The World Economic Forum estimates it will take 202 years to close the global gender gap at work. We can’t wait that long; we need to do more to drive change, level the playing field and turn good intentions into better outcomes.
This International Women’s Day let’s not only celebrate women, let’s build diverse, supportive workplace cultures that appeal to women, improve their health and well-being, and propel their success. For large employers, it’s a morale and economic imperative.
What Employers Can Do to Make Meaningful Progress in the U.S. and Abroad
In the WorkplaceEmployers must actively recruit and hire women to achieve gender parity. PwC recommends aligning recruitment and diversity strategies through practices like recruitment targets, unconscious bias trainings and inclusive language.
Once women are in the door, keep them by cultivating a safe, flexible work culture. Train leaders to respond with empathy and action when employees break the silence on sexual harassment or share a mental health struggle. Empower women to achieve work-life harmony and men to be more involved in unpaid work at home through flexible work arrangements.Mercer also advises employers to create talent pipelines to advance women in leadership roles and address pay inequities. Until women have equal access to work, promotions and pay, their financial well-being is in jeopardy.
In BenefitsEmployers play a significant role in ensuring women have quality health care. In regions with limited access to health information, the workplace is often the best place to raise awareness on gender-specific health issues, and on-site clinics and virtual care can alleviate barriers women experience to engaging in care.
|% of employers have on-site (or near-site) health centers||% identified implementing more virtual care solutions as their top health care initiative in 2019|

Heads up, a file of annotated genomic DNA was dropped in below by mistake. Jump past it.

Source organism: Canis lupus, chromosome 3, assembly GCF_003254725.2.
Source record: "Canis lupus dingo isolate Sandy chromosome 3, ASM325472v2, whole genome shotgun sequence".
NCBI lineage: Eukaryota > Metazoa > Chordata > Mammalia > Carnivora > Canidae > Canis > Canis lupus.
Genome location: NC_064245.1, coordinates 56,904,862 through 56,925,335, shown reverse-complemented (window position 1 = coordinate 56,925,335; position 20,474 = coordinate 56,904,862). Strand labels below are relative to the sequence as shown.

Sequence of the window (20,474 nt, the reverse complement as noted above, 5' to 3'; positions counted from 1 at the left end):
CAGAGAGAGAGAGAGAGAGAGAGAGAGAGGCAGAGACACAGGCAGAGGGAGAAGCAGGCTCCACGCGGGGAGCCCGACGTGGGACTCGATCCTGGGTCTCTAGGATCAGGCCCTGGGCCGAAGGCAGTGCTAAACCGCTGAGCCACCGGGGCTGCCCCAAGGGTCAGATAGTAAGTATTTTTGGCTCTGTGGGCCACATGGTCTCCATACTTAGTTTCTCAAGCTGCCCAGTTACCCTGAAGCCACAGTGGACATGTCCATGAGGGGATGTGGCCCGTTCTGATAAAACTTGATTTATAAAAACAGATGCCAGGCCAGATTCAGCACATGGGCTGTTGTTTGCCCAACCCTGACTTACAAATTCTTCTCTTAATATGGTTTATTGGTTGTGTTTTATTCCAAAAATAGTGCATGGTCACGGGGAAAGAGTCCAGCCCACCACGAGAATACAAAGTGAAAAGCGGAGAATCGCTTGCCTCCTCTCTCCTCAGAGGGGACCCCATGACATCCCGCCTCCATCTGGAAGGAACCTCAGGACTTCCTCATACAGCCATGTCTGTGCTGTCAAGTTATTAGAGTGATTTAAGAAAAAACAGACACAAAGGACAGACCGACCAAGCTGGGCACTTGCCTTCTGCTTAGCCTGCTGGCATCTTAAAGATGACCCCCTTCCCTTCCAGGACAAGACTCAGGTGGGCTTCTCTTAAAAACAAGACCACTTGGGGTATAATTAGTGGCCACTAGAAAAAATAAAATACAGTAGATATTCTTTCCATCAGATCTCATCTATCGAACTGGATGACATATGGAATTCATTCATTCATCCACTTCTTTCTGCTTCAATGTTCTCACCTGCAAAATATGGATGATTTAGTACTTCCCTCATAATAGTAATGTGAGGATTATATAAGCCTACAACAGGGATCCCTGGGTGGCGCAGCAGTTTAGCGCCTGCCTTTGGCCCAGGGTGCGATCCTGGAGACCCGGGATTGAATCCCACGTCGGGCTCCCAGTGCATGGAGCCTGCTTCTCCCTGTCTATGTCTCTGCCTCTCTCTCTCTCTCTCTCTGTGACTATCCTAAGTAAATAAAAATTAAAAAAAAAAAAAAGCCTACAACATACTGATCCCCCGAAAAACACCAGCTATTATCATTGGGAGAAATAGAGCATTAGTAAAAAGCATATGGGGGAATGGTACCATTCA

Offering a comprehensive suite of parental benefits – from fertility CoEs to nursing mothers rooms to college savings plans – is another benefits strategy valued by women. Moreover, inclusive, gender-neutral parental leave promotes gender equality, if men take advantage of it. Employers who offer parental leave need to create a culture where all employees use available leave.
Beyond on the workplace, large companies can help communities address issues affecting women and girls, and in turn prepare the future workforce, by sharing their expertise and engaging in partnerships. In example, Apple is celebrating International Women’s Day by expanding learning opportunities for young women through its partnership with Girls Who Code, and Unilever is working, in partnership with UN Women, to address gender-based violence through A Global Women’s Safety Framework in Rural Spaces, based on their experience in Assam’s tea workforce.
Now is the time to step up action on gender equality, cultivate safe, flexible work environments and address social determinants affecting women and girls around the globe. The world is watching, and waiting.